Charles Pinckney

Topics: United States, United States Constitution, Thomas Jefferson Pages: 2 (636 words) Published: April 30, 2008
Charles Pinckney was born on October 25th of 1757. He was born in Charleston, South Carolina to Col. Charles Pinckney. Little is known about his childhood except that he received proper schooling, because later in his life he became a lawyer.

In 1779 Charles Pinckney began practicing law in Charleston. He remained there till 1980, which was when he joined the continental army. By the time he joined the war had been going on for awhile. He started out as an officer in the army. He fought in the battle of Savannah in 1779 as well as the battle of Charleston the next year. The city fell and he was captured by the British and held till June of 1781. He had also been starting a political career like his other family members did before him.

He served in the Continental Congress between 1777 and 1778 as well as 1784 to 1787. Pinckney also served on the state legislature from 1779 to 1780, 1786 to 1789, and 1792 to 1796. He was a nationalist and fought very hard for the United States to receive the rights to navigate the Mississippi River.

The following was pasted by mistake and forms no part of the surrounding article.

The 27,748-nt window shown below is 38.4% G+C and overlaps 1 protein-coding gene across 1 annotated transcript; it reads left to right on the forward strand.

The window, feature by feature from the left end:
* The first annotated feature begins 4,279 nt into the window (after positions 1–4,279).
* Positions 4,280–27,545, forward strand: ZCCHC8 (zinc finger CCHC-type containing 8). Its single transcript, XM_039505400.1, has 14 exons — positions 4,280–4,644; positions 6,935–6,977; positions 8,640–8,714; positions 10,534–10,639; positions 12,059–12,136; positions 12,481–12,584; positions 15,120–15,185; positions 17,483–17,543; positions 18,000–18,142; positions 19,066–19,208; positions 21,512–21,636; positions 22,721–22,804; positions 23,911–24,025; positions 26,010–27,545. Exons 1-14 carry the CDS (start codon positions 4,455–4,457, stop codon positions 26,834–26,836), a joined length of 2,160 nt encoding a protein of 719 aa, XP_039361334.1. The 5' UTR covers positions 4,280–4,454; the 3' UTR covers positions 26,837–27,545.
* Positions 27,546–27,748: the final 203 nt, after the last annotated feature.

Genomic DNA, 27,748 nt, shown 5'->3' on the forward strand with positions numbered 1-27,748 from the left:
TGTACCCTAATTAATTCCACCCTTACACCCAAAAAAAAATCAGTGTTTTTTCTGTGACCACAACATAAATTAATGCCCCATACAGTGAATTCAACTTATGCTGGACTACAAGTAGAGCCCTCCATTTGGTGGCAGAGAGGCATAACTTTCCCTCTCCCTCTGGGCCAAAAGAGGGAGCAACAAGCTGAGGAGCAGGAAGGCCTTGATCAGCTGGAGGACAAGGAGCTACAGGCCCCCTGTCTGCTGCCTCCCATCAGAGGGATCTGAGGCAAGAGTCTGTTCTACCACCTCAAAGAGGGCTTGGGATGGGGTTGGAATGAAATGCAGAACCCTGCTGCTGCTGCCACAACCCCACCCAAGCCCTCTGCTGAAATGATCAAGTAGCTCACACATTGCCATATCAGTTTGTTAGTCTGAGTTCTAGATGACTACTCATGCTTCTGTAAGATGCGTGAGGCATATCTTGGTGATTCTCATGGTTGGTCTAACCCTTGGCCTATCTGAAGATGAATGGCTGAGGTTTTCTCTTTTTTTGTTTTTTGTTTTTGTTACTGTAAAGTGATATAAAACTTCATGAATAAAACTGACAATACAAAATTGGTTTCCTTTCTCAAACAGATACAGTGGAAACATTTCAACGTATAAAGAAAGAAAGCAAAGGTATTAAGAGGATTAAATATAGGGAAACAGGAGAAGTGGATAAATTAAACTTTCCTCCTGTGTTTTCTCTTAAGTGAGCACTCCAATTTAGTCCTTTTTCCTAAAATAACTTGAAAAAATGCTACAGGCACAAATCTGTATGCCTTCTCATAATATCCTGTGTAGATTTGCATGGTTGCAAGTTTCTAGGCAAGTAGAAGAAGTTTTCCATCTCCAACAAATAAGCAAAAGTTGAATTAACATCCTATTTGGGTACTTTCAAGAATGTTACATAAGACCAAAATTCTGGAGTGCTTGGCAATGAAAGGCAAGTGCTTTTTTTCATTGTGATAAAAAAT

Charles Pinckney had a very controversial role in the constitution. He was one of the youngest members, but he claims to have been one of the most influential. Pinckney claims to have submitted a draft for the constitution that was the basis for the final constitution. Many Historians have discarded this claim. They do however realize that he was one of the leaders on the committee. He also helped his home state of South Carolina.

Pinckney worked for the ratification of the Constitution in South Carolina in 1788. In that same year he married Mary Eleanor Laurens. Who was the daughter of a wealthy and politically powerful South Carolina merchant. Mary was supposed to have at least three children.

During this time Pinckney’s career also did better. He was governor of South Carolina from 1789 to 1792. He also chaired the state constitutional convention. During this time Pinckney became associated with...
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